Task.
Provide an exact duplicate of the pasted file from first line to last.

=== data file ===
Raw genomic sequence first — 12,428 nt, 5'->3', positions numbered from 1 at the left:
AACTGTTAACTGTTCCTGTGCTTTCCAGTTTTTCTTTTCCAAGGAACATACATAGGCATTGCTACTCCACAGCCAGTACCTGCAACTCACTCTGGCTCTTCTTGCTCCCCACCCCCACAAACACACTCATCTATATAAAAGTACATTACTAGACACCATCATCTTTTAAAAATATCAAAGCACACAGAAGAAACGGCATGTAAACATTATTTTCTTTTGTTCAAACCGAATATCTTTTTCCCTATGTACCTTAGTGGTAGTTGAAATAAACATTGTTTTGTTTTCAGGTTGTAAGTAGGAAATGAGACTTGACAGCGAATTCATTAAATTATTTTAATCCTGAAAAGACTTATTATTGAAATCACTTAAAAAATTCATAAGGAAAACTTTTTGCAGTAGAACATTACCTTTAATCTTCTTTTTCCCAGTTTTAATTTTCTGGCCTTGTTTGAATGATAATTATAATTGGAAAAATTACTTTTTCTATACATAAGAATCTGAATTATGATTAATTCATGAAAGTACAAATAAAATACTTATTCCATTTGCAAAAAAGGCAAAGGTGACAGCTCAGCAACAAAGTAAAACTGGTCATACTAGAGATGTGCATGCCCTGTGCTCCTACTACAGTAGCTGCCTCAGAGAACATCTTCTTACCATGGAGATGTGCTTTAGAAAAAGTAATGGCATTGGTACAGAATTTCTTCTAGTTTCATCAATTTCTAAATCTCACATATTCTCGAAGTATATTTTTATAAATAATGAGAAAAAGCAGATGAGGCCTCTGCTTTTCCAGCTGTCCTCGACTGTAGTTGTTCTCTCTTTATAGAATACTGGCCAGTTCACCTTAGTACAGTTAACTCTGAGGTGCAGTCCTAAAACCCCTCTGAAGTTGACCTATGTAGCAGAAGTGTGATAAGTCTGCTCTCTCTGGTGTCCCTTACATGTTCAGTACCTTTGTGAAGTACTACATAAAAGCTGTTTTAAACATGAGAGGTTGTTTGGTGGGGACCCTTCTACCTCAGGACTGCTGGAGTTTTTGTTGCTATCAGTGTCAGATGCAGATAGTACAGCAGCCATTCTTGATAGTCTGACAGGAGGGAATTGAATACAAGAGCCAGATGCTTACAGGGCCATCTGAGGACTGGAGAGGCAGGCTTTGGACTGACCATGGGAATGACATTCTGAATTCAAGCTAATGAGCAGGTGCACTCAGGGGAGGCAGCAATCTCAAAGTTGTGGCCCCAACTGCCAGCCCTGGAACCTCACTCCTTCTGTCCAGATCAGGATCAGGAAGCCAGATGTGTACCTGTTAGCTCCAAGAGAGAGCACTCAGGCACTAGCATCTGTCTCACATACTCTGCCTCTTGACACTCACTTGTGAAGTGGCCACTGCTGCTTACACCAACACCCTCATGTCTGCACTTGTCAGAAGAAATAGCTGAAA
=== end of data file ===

Raw genomic sequence first — 12,428 nt, 5'->3', positions numbered from 1 at the left:
AACTGTTAACTGTTCCTGTGCTTTCCAGTTTTTCTTTTCCAAGGAACATACATAGGCATTGCTACTCCACAGCCAGTACCTGCAACTCACTCTGGCTCTTCTTGCTCCCCACCCCCACAAACACACTCATCTATATAAAAGTACATTACTAGACACCATCATCTTTTAAAAATATCAAAGCACACAGAAGAAACGGCATGTAAACATTATTTTCTTTTGTTCAAACCGAATATCTTTTTCCCTATGTACCTTAGTGGTAGTTGAAATAAACATTGTTTTGTTTTCAGGTTGTAAGTAGGAAATGAGACTTGACAGCGAATTCATTAAATTATTTTAATCCTGAAAAGACTTATTATTGAAATCACTTAAAAAATTCATAAGGAAAACTTTTTGCAGTAGAACATTACCTTTAATCTTCTTTTTCCCAGTTTTAATTTTCTGGCCTTGTTTGAATGATAATTATAATTGGAAAAATTACTTTTTCTATACATAAGAATCTGAATTATGATTAATTCATGAAAGTACAAATAAAATACTTATTCCATTTGCAAAAAAGGCAAAGGTGACAGCTCAGCAACAAAGTAAAACTGGTCATACTAGAGATGTGCATGCCCTGTGCTCCTACTACAGTAGCTGCCTCAGAGAACATCTTCTTACCATGGAGATGTGCTTTAGAAAAAGTAATGGCATTGGTACAGAATTTCTTCTAGTTTCATCAATTTCTAAATCTCACATATTCTCGAAGTATATTTTTATAAATAATGAGAAAAAGCAGATGAGGCCTCTGCTTTTCCAGCTGTCCTCGACTGTAGTTGTTCTCTCTTTATAGAATACTGGCCAGTTCACCTTAGTACAGTTAACTCTGAGGTGCAGTCCTAAAACCCCTCTGAAGTTGACCTATGTAGCAGAAGTGTGATAAGTCTGCTCTCTCTGGTGTCCCTTACATGTTCAGTACCTTTGTGAAGTACTACATAAAAGCTGTTTTAAACATGAGAGGTTGTTTGGTGGGGACCCTTCTACCTCAGGACTGCTGGAGTTTTTGTTGCTATCAGTGTCAGATGCAGATAGTACAGCAGCCATTCTTGATAGTCTGACAGGAGGGAATTGAATACAAGAGCCAGATGCTTACAGGGCCATCTGAGGACTGGAGAGGCAGGCTTTGGACTGACCATGGGAATGACATTCTGAATTCAAGCTAATGAGCAGGTGCACTCAGGGGAGGCAGCAATCTCAAAGTTGTGGCCCCAACTGCCAGCCCTGGAACCTCACTCCTTCTGTCCAGATCAGGATCAGGAAGCCAGATGTGTACCTGTTAGCTCCAAGAGAGAGCACTCAGGCACTAGCATCTGTCTCACATACTCTGCCTCTTGACACTCACTTGTGAAGTGGCCACTGCTGCTTACACCAACACCCTCATGTCTGCACTTGTCAGAAGAAATAGCTGAAA